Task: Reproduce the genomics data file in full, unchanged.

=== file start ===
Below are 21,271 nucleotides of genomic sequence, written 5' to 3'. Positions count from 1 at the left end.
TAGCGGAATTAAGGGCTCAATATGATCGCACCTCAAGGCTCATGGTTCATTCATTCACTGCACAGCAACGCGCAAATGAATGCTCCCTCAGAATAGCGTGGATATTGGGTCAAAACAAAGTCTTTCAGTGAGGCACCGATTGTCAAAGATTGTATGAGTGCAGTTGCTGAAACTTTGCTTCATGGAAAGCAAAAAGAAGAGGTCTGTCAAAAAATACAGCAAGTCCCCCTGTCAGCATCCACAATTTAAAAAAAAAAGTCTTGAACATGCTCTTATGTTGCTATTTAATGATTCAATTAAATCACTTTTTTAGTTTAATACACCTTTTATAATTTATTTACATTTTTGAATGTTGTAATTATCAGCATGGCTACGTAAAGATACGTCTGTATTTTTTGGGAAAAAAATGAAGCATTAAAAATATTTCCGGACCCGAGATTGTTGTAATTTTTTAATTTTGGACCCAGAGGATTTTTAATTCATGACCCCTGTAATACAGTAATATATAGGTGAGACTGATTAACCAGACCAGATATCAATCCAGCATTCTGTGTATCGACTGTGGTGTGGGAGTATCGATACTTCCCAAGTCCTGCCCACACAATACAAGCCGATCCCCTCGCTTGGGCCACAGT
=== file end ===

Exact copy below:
Below are 21,271 nucleotides of genomic sequence, written 5' to 3'. Positions count from 1 at the left end.
TAGCGGAATTAAGGGCTCAATATGATCGCACCTCAAGGCTCATGGTTCATTCATTCACTGCACAGCAACGCGCAAATGAATGCTCCCTCAGAATAGCGTGGATATTGGGTCAAAACAAAGTCTTTCAGTGAGGCACCGATTGTCAAAGATTGTATGAGTGCAGTTGCTGAAACTTTGCTTCATGGAAAGCAAAAAGAAGAGGTCTGTCAAAAAATACAGCAAGTCCCCCTGTCAGCATCCACAATTTAAAAAAAAAAGTCTTGAACATGCTCTTATGTTGCTATTTAATGATTCAATTAAATCACTTTTTTAGTTTAATACACCTTTTATAATTTATTTACATTTTTGAATGTTGTAATTATCAGCATGGCTACGTAAAGATACGTCTGTATTTTTTGGGAAAAAAATGAAGCATTAAAAATATTTCCGGACCCGAGATTGTTGTAATTTTTTAATTTTGGACCCAGAGGATTTTTAATTCATGACCCCTGTAATACAGTAATATATAGGTGAGACTGATTAACCAGACCAGATATCAATCCAGCATTCTGTGTATCGACTGTGGTGTGGGAGTATCGATACTTCCCAAGTCCTGCCCACACAATACAAGCCGATCCCCTCGCTTGGGCCACAGT